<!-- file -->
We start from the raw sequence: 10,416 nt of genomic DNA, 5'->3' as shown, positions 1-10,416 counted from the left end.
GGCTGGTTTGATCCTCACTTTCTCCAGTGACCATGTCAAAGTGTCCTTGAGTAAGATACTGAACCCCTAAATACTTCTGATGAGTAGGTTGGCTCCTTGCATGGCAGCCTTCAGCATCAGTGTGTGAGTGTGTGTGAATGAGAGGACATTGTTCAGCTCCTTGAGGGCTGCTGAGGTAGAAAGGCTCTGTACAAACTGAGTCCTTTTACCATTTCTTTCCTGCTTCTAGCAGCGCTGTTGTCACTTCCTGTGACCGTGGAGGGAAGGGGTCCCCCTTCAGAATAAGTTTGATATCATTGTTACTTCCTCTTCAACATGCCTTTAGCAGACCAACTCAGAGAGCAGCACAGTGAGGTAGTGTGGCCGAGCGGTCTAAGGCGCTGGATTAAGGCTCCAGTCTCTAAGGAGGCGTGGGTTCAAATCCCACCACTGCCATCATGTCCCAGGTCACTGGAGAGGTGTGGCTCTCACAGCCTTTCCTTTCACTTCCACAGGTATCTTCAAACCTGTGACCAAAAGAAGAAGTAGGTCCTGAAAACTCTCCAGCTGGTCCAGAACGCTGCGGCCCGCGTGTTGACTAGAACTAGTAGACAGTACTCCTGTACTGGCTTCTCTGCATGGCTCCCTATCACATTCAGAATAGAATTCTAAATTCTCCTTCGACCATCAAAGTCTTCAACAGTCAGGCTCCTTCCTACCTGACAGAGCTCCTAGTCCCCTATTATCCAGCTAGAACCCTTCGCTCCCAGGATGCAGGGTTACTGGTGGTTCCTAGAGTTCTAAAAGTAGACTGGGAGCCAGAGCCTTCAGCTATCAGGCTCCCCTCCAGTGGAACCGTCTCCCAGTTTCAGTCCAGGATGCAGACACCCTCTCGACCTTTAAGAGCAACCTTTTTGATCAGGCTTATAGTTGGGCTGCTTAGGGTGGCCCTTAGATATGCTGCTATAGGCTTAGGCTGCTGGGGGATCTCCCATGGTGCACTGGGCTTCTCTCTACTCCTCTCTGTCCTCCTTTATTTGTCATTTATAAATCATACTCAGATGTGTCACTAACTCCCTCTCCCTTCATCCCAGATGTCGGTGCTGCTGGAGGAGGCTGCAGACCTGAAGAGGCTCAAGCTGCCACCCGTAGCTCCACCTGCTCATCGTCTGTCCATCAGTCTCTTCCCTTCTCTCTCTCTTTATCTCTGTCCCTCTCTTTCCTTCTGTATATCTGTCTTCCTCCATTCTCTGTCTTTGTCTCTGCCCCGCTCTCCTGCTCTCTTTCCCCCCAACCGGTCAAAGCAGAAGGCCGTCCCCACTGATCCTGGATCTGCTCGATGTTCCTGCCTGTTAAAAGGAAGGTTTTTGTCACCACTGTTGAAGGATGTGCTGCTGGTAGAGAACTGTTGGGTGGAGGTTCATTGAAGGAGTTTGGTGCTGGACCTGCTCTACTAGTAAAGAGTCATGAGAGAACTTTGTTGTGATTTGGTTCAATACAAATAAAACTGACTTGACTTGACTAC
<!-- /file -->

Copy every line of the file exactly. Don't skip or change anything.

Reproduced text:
We start from the raw sequence: 10,416 nt of genomic DNA, 5'->3' as shown, positions 1-10,416 counted from the left end.
GGCTGGTTTGATCCTCACTTTCTCCAGTGACCATGTCAAAGTGTCCTTGAGTAAGATACTGAACCCCTAAATACTTCTGATGAGTAGGTTGGCTCCTTGCATGGCAGCCTTCAGCATCAGTGTGTGAGTGTGTGTGAATGAGAGGACATTGTTCAGCTCCTTGAGGGCTGCTGAGGTAGAAAGGCTCTGTACAAACTGAGTCCTTTTACCATTTCTTTCCTGCTTCTAGCAGCGCTGTTGTCACTTCCTGTGACCGTGGAGGGAAGGGGTCCCCCTTCAGAATAAGTTTGATATCATTGTTACTTCCTCTTCAACATGCCTTTAGCAGACCAACTCAGAGAGCAGCACAGTGAGGTAGTGTGGCCGAGCGGTCTAAGGCGCTGGATTAAGGCTCCAGTCTCTAAGGAGGCGTGGGTTCAAATCCCACCACTGCCATCATGTCCCAGGTCACTGGAGAGGTGTGGCTCTCACAGCCTTTCCTTTCACTTCCACAGGTATCTTCAAACCTGTGACCAAAAGAAGAAGTAGGTCCTGAAAACTCTCCAGCTGGTCCAGAACGCTGCGGCCCGCGTGTTGACTAGAACTAGTAGACAGTACTCCTGTACTGGCTTCTCTGCATGGCTCCCTATCACATTCAGAATAGAATTCTAAATTCTCCTTCGACCATCAAAGTCTTCAACAGTCAGGCTCCTTCCTACCTGACAGAGCTCCTAGTCCCCTATTATCCAGCTAGAACCCTTCGCTCCCAGGATGCAGGGTTACTGGTGGTTCCTAGAGTTCTAAAAGTAGACTGGGAGCCAGAGCCTTCAGCTATCAGGCTCCCCTCCAGTGGAACCGTCTCCCAGTTTCAGTCCAGGATGCAGACACCCTCTCGACCTTTAAGAGCAACCTTTTTGATCAGGCTTATAGTTGGGCTGCTTAGGGTGGCCCTTAGATATGCTGCTATAGGCTTAGGCTGCTGGGGGATCTCCCATGGTGCACTGGGCTTCTCTCTACTCCTCTCTGTCCTCCTTTATTTGTCATTTATAAATCATACTCAGATGTGTCACTAACTCCCTCTCCCTTCATCCCAGATGTCGGTGCTGCTGGAGGAGGCTGCAGACCTGAAGAGGCTCAAGCTGCCACCCGTAGCTCCACCTGCTCATCGTCTGTCCATCAGTCTCTTCCCTTCTCTCTCTCTTTATCTCTGTCCCTCTCTTTCCTTCTGTATATCTGTCTTCCTCCATTCTCTGTCTTTGTCTCTGCCCCGCTCTCCTGCTCTCTTTCCCCCCAACCGGTCAAAGCAGAAGGCCGTCCCCACTGATCCTGGATCTGCTCGATGTTCCTGCCTGTTAAAAGGAAGGTTTTTGTCACCACTGTTGAAGGATGTGCTGCTGGTAGAGAACTGTTGGGTGGAGGTTCATTGAAGGAGTTTGGTGCTGGACCTGCTCTACTAGTAAAGAGTCATGAGAGAACTTTGTTGTGATTTGGTTCAATACAAATAAAACTGACTTGACTTGACTAC